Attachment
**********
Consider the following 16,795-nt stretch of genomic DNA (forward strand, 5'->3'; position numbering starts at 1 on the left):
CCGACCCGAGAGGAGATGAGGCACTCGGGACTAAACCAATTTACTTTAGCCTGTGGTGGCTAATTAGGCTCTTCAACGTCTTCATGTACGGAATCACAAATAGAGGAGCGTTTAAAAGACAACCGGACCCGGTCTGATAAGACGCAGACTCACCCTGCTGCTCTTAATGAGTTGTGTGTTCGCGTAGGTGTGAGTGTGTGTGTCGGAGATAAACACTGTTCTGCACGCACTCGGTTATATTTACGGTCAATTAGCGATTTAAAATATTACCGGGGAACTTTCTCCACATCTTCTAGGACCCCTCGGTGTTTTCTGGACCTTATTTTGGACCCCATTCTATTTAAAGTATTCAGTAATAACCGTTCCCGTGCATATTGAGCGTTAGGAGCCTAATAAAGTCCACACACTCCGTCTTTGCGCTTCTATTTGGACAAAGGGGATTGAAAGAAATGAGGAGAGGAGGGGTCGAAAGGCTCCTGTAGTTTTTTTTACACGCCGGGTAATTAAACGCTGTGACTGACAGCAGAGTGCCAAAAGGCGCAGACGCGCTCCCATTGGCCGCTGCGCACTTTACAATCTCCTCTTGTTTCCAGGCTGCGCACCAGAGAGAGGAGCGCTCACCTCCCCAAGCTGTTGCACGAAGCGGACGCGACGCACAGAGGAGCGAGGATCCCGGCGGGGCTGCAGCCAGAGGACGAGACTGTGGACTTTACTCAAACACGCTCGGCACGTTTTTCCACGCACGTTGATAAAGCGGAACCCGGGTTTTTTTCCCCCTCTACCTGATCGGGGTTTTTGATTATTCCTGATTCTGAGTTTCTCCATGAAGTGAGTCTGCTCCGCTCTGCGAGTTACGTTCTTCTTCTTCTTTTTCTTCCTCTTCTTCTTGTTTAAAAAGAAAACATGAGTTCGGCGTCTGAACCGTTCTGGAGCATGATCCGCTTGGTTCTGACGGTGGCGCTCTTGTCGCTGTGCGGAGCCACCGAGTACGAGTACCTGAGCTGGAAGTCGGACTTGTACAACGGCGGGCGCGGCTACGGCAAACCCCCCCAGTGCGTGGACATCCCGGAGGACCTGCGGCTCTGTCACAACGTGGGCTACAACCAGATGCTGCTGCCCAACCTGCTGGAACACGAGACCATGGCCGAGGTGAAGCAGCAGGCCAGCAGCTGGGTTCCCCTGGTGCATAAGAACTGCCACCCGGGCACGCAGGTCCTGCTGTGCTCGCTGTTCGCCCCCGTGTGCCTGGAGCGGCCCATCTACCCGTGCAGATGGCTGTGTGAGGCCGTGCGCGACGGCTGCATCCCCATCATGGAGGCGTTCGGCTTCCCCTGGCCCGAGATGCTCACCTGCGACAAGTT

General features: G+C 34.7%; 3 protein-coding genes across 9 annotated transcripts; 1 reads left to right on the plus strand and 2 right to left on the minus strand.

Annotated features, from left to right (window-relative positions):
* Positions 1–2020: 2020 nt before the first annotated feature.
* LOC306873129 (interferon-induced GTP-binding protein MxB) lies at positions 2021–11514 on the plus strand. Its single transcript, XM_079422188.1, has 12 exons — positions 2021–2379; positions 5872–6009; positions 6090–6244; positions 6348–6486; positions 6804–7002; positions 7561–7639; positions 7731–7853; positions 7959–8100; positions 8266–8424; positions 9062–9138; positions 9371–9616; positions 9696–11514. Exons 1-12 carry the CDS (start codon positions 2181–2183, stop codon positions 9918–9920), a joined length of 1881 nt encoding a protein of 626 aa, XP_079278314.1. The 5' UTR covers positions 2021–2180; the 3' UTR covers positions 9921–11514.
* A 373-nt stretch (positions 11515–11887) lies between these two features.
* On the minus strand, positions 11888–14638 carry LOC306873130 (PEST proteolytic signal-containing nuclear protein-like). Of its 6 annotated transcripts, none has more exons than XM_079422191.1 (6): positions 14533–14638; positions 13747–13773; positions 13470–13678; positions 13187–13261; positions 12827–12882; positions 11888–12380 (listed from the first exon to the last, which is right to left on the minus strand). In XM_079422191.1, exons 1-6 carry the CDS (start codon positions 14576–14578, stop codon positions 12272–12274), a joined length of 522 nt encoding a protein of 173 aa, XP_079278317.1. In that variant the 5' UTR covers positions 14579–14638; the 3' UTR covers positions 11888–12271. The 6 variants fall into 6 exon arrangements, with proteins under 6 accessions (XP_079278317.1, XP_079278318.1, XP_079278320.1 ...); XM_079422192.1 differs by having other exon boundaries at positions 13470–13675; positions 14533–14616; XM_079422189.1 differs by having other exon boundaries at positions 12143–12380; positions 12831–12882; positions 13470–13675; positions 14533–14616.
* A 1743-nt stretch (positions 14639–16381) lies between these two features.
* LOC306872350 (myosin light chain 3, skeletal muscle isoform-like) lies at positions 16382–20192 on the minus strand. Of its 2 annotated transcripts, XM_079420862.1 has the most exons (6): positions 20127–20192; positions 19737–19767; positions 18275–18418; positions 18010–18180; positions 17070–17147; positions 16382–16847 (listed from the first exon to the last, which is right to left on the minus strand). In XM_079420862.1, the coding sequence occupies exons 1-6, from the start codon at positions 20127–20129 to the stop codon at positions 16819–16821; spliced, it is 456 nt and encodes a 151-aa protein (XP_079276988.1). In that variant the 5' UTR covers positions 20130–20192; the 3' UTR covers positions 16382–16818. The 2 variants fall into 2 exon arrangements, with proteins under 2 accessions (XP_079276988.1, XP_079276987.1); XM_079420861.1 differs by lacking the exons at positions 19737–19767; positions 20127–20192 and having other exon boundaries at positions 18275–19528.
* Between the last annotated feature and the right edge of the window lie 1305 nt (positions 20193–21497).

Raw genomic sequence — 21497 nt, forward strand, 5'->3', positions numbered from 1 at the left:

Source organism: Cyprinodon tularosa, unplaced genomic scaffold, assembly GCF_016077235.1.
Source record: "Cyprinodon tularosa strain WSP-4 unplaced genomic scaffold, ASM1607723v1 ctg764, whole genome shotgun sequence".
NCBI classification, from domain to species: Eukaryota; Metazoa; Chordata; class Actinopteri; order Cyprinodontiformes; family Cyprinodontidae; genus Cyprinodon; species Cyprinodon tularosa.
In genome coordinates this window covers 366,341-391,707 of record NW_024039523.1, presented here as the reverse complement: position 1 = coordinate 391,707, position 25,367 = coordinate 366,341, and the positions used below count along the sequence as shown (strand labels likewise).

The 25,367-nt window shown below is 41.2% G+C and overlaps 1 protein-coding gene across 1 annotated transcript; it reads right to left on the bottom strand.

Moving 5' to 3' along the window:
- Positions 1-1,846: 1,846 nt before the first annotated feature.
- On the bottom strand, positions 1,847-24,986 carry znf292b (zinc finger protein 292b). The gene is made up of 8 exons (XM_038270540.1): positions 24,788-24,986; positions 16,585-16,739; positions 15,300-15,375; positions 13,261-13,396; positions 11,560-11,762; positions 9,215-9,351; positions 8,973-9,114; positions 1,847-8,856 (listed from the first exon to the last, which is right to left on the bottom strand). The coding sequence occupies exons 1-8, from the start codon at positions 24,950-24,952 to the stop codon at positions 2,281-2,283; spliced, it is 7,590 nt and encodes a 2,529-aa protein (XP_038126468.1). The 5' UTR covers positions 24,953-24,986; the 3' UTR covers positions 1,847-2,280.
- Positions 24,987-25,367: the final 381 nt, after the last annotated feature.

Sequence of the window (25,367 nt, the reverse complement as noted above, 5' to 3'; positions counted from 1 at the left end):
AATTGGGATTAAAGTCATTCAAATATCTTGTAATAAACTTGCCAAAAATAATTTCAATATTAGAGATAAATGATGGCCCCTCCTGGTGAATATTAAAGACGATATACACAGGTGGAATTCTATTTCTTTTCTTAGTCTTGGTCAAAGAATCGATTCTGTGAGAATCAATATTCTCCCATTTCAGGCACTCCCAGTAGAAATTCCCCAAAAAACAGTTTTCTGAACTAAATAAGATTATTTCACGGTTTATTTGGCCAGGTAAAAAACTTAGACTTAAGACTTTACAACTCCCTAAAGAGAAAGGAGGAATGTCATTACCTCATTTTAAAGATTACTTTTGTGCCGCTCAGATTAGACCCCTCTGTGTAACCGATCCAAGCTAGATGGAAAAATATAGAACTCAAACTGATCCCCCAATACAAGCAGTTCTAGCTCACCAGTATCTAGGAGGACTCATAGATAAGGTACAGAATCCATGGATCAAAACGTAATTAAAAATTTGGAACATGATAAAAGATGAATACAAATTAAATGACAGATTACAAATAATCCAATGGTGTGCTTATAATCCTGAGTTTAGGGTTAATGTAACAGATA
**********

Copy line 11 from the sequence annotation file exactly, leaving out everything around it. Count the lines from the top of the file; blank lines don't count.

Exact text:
* Between the last annotated feature and the right edge of the window lie 1305 nt (positions 20193–21497).